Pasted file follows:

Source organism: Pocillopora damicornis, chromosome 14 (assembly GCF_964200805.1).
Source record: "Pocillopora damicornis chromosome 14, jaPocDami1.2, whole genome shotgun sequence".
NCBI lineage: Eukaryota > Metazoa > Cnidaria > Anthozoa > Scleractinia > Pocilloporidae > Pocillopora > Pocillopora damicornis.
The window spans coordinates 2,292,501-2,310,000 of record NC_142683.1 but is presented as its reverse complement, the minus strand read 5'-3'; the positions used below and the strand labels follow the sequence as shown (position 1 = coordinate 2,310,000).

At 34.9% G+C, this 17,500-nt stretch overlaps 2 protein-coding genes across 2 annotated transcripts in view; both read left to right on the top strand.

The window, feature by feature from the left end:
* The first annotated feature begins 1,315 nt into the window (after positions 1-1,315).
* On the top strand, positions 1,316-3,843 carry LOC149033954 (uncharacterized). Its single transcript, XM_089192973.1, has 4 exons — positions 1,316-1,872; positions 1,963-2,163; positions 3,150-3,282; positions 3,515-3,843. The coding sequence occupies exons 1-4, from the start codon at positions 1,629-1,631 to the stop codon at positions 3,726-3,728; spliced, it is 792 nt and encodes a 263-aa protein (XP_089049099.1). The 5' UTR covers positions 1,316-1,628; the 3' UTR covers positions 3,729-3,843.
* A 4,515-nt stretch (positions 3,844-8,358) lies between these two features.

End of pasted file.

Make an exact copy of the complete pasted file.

Source organism: Pocillopora damicornis, chromosome 14 (assembly GCF_964200805.1).
Source record: "Pocillopora damicornis chromosome 14, jaPocDami1.2, whole genome shotgun sequence".
NCBI lineage: Eukaryota > Metazoa > Cnidaria > Anthozoa > Scleractinia > Pocilloporidae > Pocillopora > Pocillopora damicornis.
The window spans coordinates 2,292,501-2,310,000 of record NC_142683.1 but is presented as its reverse complement, the minus strand read 5'-3'; the positions used below and the strand labels follow the sequence as shown (position 1 = coordinate 2,310,000).

At 34.9% G+C, this 17,500-nt stretch overlaps 2 protein-coding genes across 2 annotated transcripts in view; both read left to right on the top strand.

The window, feature by feature from the left end:
* The first annotated feature begins 1,315 nt into the window (after positions 1-1,315).
* On the top strand, positions 1,316-3,843 carry LOC149033954 (uncharacterized). Its single transcript, XM_089192973.1, has 4 exons — positions 1,316-1,872; positions 1,963-2,163; positions 3,150-3,282; positions 3,515-3,843. The coding sequence occupies exons 1-4, from the start codon at positions 1,629-1,631 to the stop codon at positions 3,726-3,728; spliced, it is 792 nt and encodes a 263-aa protein (XP_089049099.1). The 5' UTR covers positions 1,316-1,628; the 3' UTR covers positions 3,729-3,843.
* A 4,515-nt stretch (positions 3,844-8,358) lies between these two features.